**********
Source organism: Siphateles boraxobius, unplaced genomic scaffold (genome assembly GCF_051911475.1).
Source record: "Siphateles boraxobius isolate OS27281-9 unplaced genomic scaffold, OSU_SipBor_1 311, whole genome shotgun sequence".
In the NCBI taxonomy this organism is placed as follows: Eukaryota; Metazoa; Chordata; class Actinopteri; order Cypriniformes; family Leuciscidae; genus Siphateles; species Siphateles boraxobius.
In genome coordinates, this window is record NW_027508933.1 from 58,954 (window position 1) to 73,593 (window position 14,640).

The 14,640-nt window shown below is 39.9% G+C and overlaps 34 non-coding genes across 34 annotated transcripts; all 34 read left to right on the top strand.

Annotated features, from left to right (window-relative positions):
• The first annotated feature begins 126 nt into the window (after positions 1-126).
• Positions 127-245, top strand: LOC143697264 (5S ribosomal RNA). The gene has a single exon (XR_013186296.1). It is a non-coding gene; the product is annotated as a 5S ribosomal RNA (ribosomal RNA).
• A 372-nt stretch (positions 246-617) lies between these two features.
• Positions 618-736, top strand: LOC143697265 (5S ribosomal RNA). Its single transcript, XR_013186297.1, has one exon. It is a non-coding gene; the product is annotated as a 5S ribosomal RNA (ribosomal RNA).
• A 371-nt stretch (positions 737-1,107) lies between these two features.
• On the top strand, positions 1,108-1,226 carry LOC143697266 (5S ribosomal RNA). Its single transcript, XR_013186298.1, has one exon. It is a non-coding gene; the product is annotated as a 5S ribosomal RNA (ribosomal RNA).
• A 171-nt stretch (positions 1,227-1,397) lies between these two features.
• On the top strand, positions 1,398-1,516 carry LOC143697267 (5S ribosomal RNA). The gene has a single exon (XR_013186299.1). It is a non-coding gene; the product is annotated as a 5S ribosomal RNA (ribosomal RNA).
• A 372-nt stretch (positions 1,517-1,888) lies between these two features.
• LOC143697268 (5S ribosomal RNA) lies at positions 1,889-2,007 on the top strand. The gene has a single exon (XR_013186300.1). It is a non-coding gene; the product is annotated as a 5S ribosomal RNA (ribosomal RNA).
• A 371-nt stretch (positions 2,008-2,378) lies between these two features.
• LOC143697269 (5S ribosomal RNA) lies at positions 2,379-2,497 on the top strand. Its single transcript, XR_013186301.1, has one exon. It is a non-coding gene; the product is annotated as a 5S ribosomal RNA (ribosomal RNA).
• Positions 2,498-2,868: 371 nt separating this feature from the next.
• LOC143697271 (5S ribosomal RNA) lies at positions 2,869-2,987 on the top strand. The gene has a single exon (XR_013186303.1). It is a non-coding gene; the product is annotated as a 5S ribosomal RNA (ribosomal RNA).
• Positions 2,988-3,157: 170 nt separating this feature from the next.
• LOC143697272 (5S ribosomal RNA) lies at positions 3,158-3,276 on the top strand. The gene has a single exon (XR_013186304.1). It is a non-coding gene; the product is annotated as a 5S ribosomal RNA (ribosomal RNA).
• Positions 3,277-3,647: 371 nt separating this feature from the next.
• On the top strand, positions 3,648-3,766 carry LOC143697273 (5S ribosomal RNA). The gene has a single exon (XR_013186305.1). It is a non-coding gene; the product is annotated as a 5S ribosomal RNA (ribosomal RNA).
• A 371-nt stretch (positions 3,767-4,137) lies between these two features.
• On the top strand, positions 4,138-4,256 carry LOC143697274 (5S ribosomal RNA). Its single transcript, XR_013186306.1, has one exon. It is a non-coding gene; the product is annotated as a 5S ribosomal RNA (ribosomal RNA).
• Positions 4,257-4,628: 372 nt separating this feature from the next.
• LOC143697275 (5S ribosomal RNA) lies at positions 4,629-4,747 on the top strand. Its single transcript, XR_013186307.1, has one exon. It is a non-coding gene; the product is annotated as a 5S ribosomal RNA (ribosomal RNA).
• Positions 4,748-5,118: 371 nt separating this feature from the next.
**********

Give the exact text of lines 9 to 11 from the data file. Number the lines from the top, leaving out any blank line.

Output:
• A 372-nt stretch (positions 246-617) lies between these two features.
• Positions 618-736, top strand: LOC143697265 (5S ribosomal RNA). Its single transcript, XR_013186297.1, has one exon. It is a non-coding gene; the product is annotated as a 5S ribosomal RNA (ribosomal RNA).
• A 371-nt stretch (positions 737-1,107) lies between these two features.